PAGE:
Life Sciences - Environment - 07.06.2021
ALPALGA: the search for mountain snow microalgae
ALPALGA: the search for mountain snow microalgae
High elevation snow is home to previously unknown species of microalgae. Scientists have created the ALPALGA consortium to study this ecosystem, which is threatened by climate change. According to their initial results, these microalgae are tiered to elevation, just like herbaceous plants and trees.

Health - Life Sciences - 25.05.2021
Optogenetic Methods Restore Partial Vision in a Blind Patient
Optogenetic Methods Restore Partial Vision in a Blind Patient
Results of this research, a world-first, were published in  Nature Medicine on May 24th, 2021. An international research team has shown that optogenetic therapy has helped a patient with retinitis pigmentosa to partially regain visual function. This is a milestone step towards a type of gene therapy that could restore vision.

Life Sciences - 20.05.2021
A plant-fungi partnership at the origin of terrestrial vegetation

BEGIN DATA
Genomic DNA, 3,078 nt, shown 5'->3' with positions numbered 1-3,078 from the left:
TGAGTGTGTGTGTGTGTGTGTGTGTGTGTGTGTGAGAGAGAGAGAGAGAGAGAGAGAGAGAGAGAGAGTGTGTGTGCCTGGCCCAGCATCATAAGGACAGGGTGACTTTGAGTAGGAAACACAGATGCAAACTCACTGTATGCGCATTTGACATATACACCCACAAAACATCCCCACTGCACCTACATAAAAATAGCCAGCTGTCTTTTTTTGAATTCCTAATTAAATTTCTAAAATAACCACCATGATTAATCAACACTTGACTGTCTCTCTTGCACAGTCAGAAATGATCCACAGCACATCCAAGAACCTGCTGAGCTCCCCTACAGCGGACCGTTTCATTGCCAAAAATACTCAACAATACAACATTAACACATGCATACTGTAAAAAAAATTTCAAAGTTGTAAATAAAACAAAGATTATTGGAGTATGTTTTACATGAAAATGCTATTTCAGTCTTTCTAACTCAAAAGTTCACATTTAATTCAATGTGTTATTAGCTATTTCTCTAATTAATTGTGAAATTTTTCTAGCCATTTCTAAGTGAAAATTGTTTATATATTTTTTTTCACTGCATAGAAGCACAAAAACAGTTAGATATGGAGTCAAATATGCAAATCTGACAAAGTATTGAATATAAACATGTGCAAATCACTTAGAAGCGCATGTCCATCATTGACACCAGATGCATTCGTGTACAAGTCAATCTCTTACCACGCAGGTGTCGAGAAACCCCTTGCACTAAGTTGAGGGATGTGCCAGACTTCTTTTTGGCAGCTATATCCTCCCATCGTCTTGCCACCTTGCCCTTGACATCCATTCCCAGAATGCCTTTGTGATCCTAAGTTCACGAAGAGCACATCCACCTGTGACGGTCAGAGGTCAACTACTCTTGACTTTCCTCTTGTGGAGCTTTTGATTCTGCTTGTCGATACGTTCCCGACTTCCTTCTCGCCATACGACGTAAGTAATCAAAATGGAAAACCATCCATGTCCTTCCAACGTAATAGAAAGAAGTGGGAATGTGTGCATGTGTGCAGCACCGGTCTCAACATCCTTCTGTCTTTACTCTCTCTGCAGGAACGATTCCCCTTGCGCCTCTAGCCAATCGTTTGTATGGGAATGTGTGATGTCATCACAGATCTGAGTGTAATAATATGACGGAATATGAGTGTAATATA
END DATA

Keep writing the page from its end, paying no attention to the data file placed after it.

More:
A plant-fungi partnership at the origin of terrestrial vegetation
Plants that exist on land today have genes that allow them to exchange lipids with beneficial fungi This plant-fungus partnership is at the origin of the transition of plants from aquatic life to terrestrial life 450 million years ago, the first plants left aquatic life. Researchers from the CNRS and the Université de Toulouse III - Paul Sabatier, in collaboration with INRAE, have succeeded in demonstrating that this colonisation of land by plants was made possible by a partnership between plants and fungi.

Environment - Life Sciences - 06.05.2021
In the Alps, climate change affects biodiversity
In the Alps, climate change affects biodiversity
The European Alps is certainly one of the most scrutinized mountain range in the world, as it forms a true open-air laboratory showing how climate change affects biodiversity. Although many studies have independently demonstrated the impact of climate change in the Alps on either the seasonal activity (i.e.

Health - Life Sciences - 13.04.2021